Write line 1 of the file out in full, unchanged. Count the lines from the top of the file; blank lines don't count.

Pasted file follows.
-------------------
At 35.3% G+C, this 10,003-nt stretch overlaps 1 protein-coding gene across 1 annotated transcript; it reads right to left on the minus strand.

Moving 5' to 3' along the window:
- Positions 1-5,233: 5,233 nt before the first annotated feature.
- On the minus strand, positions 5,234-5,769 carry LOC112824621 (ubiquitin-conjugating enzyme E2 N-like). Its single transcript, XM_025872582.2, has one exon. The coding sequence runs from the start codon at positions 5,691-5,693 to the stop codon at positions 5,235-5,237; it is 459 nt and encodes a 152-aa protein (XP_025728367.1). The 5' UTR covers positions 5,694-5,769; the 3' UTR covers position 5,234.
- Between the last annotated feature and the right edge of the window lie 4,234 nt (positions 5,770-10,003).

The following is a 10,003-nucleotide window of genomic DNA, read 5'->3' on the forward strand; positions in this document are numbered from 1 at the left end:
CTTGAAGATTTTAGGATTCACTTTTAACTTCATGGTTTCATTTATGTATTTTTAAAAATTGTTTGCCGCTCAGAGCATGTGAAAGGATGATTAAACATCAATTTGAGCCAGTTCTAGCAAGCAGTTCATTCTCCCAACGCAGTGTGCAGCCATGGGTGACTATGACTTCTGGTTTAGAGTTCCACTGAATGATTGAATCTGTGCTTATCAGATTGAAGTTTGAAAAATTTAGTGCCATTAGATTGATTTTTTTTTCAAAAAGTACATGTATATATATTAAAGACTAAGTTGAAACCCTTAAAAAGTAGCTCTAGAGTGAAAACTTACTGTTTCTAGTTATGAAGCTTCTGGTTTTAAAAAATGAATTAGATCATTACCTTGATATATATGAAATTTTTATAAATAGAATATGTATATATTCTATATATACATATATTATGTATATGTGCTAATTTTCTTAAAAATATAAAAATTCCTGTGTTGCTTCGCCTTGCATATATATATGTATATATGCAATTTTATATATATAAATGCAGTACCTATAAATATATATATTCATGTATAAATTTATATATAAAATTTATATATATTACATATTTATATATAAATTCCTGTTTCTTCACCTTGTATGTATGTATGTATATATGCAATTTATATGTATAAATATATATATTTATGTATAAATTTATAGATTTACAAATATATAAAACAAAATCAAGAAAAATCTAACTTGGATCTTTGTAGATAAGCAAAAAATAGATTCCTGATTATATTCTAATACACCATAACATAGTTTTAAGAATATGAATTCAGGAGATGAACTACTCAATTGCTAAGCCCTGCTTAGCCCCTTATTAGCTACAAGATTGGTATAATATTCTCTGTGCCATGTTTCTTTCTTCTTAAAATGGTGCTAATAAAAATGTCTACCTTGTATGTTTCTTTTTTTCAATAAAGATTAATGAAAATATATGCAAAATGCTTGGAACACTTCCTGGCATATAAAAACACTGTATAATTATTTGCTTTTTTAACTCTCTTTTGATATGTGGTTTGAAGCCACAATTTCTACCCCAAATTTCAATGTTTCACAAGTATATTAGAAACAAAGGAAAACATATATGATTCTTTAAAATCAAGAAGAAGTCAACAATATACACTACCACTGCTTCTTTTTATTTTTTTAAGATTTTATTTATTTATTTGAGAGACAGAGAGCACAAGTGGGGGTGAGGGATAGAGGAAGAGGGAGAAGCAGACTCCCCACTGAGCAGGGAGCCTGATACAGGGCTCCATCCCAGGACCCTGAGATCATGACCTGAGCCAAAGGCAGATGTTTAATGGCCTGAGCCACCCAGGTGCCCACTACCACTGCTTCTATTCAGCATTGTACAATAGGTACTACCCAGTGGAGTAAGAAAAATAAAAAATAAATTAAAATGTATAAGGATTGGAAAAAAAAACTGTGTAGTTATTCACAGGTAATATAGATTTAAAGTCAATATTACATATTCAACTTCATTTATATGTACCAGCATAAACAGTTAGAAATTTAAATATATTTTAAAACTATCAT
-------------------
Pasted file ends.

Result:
At 35.3% G+C, this 10,003-nt stretch overlaps 1 protein-coding gene across 1 annotated transcript; it reads right to left on the minus strand.